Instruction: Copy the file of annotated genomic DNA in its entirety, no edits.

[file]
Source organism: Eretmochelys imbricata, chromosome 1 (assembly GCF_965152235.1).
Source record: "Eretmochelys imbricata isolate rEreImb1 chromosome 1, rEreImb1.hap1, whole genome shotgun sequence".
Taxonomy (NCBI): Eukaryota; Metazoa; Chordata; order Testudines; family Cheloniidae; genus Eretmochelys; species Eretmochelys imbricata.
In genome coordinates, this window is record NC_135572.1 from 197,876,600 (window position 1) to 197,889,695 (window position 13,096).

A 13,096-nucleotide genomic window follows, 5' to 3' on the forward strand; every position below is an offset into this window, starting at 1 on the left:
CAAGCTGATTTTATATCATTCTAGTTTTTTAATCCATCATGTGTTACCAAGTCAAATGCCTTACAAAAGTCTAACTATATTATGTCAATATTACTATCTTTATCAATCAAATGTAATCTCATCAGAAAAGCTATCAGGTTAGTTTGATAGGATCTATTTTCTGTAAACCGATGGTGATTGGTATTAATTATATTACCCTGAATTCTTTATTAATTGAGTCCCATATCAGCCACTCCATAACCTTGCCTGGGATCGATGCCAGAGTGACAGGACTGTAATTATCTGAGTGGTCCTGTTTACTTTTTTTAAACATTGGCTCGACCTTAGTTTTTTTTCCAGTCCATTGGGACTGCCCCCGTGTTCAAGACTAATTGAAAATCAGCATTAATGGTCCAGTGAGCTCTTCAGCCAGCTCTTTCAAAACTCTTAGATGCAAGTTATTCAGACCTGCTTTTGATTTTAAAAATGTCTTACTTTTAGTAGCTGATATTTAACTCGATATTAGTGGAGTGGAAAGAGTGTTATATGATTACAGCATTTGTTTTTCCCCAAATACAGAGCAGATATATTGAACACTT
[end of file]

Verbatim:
Source organism: Eretmochelys imbricata, chromosome 1 (assembly GCF_965152235.1).
Source record: "Eretmochelys imbricata isolate rEreImb1 chromosome 1, rEreImb1.hap1, whole genome shotgun sequence".
Taxonomy (NCBI): Eukaryota; Metazoa; Chordata; order Testudines; family Cheloniidae; genus Eretmochelys; species Eretmochelys imbricata.
In genome coordinates, this window is record NC_135572.1 from 197,876,600 (window position 1) to 197,889,695 (window position 13,096).

A 13,096-nucleotide genomic window follows, 5' to 3' on the forward strand; every position below is an offset into this window, starting at 1 on the left:
CAAGCTGATTTTATATCATTCTAGTTTTTTAATCCATCATGTGTTACCAAGTCAAATGCCTTACAAAAGTCTAACTATATTATGTCAATATTACTATCTTTATCAATCAAATGTAATCTCATCAGAAAAGCTATCAGGTTAGTTTGATAGGATCTATTTTCTGTAAACCGATGGTGATTGGTATTAATTATATTACCCTGAATTCTTTATTAATTGAGTCCCATATCAGCCACTCCATAACCTTGCCTGGGATCGATGCCAGAGTGACAGGACTGTAATTATCTGAGTGGTCCTGTTTACTTTTTTTAAACATTGGCTCGACCTTAGTTTTTTTTCCAGTCCATTGGGACTGCCCCCGTGTTCAAGACTAATTGAAAATCAGCATTAATGGTCCAGTGAGCTCTTCAGCCAGCTCTTTCAAAACTCTTAGATGCAAGTTATTCAGACCTGCTTTTGATTTTAAAAATGTCTTACTTTTAGTAGCTGATATTTAACTCGATATTAGTGGAGTGGAAAGAGTGTTATATGATTACAGCATTTGTTTTTCCCCAAATACAGAGCAGATATATTGAACACTT